2013 08 19 NYT Why Was Glenn Greenwald’s Partner Detained? – NYTimes.com
Why Was Glenn Greenwald’s Partner Detained?
Ricardo Moraes/ReutersGlenn Greenwald (L) walks with David Miranda in Rio de Janeiro’s International Airport on August 19, 2013.
Britain’s Labour Party has called for an urgent investigation into whether security officials at Heathrow Airport abused the British Terrorism Act in detaining the partner of Glenn Greenwald, the journalist who has been publishing most of the documents leaked by Edward Snowden.
Labour is right. There should be a swift investigation, but not into whether the authorities abused their power. The answer to that question is almost certainly “yes.” Mr. Greenwald’s partner, David Miranda, was detained for nine hours during a trip from Germany to Brazil. More than 97 percent of people stopped under the provision are questioned for under an hour. The British authorities also reportedly confiscated his thumb drives and other electronic media, including DVDs.
There’s not much need to investigate the motive for the detention, either, since it looks like it had nothing to do with “terrorism” and everything to do with gaining information on Mr. Greenwald’s work. Mr. Greenwald was quoted as saying, “The only thing they were interested in was N.S.A. documents and what I was doing with Laura Poitras.” (Ms. Poitras has been helping disseminate Mr. Snowden’s leaked documents.)
The real question is, who ordered the detention, and how they can be called to account?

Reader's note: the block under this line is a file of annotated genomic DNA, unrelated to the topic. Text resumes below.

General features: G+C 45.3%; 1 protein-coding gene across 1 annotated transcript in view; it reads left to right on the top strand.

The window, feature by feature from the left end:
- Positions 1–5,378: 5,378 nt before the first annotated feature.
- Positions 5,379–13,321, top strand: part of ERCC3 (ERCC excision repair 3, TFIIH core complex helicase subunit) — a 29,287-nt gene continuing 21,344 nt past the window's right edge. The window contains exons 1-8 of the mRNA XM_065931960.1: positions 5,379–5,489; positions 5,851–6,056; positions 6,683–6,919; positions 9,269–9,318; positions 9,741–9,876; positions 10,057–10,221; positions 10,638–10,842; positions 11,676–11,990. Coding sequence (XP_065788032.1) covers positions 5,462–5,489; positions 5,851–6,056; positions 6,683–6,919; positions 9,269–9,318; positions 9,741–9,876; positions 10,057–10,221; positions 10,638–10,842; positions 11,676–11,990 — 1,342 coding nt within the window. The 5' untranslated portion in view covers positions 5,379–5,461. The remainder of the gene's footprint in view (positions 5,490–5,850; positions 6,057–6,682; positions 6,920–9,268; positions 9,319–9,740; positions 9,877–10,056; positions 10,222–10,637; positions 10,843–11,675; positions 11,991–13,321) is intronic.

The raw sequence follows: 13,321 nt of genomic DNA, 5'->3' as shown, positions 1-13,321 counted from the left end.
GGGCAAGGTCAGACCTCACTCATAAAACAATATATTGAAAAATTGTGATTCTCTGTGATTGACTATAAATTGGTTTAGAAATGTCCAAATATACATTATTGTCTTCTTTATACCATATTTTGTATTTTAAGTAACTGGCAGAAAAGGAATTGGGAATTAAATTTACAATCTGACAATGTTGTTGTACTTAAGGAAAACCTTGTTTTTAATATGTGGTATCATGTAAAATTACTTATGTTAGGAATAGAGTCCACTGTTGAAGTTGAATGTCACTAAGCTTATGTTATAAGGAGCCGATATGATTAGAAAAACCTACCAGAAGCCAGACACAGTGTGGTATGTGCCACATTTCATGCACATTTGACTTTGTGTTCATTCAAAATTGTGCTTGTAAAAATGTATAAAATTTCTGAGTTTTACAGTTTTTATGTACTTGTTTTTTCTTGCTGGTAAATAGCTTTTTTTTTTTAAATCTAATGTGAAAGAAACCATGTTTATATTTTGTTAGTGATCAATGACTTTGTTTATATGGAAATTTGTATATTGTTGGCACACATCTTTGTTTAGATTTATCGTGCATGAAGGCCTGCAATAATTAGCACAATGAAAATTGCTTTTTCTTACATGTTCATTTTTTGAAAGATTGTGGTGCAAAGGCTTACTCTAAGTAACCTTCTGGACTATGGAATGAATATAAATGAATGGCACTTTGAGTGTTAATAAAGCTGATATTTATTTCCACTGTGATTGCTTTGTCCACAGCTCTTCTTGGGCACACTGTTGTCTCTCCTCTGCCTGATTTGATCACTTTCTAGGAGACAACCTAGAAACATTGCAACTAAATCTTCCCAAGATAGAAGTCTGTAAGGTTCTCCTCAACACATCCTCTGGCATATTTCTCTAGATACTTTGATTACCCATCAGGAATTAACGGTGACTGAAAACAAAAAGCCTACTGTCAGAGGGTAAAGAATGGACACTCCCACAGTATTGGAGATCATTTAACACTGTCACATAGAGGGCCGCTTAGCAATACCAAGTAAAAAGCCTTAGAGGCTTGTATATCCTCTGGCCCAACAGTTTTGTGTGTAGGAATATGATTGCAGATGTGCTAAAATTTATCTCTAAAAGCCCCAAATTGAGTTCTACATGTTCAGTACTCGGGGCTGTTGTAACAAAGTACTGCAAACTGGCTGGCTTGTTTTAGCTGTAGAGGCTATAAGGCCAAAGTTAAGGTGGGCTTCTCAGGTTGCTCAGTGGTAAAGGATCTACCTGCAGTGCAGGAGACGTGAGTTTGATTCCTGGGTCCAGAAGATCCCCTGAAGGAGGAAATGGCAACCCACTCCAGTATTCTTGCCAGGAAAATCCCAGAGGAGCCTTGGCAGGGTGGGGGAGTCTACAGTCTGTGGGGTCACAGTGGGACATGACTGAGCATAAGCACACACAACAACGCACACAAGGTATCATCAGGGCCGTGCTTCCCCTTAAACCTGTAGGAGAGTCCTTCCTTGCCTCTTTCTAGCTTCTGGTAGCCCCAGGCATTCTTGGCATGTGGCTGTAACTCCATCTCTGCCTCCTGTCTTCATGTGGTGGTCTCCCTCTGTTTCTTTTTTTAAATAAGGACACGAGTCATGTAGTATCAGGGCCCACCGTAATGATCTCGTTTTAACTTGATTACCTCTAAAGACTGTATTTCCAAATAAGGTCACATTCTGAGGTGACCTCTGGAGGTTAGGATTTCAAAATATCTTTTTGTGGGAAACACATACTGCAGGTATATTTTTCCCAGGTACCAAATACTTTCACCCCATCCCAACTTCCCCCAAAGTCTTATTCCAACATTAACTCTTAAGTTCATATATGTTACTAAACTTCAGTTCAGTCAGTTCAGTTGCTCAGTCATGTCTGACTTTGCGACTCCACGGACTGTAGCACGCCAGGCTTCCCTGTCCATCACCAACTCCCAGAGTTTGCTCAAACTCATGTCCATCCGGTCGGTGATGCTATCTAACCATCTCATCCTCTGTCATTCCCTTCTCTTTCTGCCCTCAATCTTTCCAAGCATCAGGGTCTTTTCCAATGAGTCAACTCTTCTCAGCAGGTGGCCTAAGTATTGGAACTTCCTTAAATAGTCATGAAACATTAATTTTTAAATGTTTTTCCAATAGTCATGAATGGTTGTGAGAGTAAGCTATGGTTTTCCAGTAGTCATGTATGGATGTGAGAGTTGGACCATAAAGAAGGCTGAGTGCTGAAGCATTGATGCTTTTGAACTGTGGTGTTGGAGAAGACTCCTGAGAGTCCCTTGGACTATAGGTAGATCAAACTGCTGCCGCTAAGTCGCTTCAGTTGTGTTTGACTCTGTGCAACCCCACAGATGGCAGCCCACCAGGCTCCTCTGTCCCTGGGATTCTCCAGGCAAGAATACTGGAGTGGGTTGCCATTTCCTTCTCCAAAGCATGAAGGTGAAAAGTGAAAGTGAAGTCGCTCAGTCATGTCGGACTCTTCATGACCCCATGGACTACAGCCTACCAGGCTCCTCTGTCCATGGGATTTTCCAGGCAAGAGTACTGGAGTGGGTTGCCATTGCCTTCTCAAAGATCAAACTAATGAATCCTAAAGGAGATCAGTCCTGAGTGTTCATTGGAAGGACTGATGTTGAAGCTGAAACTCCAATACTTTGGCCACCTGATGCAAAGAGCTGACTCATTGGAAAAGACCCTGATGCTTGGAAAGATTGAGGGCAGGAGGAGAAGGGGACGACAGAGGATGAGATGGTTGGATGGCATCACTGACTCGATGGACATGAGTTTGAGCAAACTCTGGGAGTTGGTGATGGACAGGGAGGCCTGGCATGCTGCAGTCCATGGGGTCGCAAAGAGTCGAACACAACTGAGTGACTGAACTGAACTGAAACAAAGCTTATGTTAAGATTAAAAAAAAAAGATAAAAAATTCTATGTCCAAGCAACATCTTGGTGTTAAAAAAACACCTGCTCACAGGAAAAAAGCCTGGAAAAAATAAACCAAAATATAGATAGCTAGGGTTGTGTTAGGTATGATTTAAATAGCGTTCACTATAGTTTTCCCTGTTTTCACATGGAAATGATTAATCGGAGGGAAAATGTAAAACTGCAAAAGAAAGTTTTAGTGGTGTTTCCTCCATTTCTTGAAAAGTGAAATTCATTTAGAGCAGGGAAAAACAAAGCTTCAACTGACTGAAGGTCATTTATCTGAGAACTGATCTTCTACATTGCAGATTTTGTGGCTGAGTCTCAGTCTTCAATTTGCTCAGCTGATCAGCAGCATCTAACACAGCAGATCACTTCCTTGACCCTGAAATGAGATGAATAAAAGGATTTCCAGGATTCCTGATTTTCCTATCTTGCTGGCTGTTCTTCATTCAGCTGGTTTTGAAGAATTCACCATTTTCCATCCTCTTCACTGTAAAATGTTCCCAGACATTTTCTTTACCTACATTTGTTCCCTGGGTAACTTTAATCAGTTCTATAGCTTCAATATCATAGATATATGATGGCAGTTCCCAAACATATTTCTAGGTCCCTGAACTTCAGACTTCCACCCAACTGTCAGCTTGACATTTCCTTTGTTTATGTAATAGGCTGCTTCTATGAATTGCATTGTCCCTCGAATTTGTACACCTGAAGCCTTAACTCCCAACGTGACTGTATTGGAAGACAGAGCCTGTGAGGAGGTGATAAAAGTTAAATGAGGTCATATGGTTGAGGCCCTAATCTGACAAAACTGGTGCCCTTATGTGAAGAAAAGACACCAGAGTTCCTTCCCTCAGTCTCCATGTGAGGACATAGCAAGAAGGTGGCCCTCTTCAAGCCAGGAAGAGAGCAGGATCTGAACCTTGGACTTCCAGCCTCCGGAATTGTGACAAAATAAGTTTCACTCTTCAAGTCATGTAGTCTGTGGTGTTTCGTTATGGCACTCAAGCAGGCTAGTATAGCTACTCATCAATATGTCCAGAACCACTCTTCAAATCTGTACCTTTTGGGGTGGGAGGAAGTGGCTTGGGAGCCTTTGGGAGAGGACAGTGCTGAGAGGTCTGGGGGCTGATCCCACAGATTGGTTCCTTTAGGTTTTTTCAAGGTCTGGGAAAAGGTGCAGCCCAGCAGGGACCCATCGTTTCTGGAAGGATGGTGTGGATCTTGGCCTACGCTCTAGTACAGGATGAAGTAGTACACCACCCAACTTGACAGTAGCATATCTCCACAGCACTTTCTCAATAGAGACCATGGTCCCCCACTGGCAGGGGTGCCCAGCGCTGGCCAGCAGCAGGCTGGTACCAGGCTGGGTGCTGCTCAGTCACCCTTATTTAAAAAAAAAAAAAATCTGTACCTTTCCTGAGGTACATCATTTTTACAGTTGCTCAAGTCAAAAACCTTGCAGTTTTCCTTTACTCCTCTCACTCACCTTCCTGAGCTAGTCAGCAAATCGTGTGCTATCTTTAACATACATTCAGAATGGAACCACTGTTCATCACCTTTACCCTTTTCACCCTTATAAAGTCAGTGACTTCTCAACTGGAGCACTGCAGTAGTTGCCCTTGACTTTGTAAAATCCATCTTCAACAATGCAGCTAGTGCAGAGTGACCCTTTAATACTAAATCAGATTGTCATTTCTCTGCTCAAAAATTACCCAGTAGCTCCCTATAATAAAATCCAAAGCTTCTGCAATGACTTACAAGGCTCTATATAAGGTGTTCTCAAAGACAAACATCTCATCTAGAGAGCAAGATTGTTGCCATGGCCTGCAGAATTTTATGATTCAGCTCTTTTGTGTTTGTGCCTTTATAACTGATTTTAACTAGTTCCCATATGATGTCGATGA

Mr. Greenwald was justly outraged. “It’s a total abuse of the law.” He added: “This is obviously a serious, radical escalation of what they are doing. He is my partner. He is not even a journalist.”
It doesn’t matter whether Mr. Miranda is a journalist. (And actually he may have been playing a journalistic role. He was acting as a courier between Ms. Poitras and Mr. Greenwald. The Guardian newspaper, which has a contract with Mr. Greenwald, paid for the trip). Journalist or not, the British government had no right to hold him under a terrorism statute without a scrap of evidence that he was connected to any act of terrorism or any plot.
London’s Metropolitan Police Service said “holding and properly using intelligence gained from such stops is a key part of fighting crime, pursuing offenders and protecting the public.” That reminds me of the New York City government saying it’s OK to stop and frisk young black and Hispanic men at random, and with no cause, because it’s important to keep our streets safe.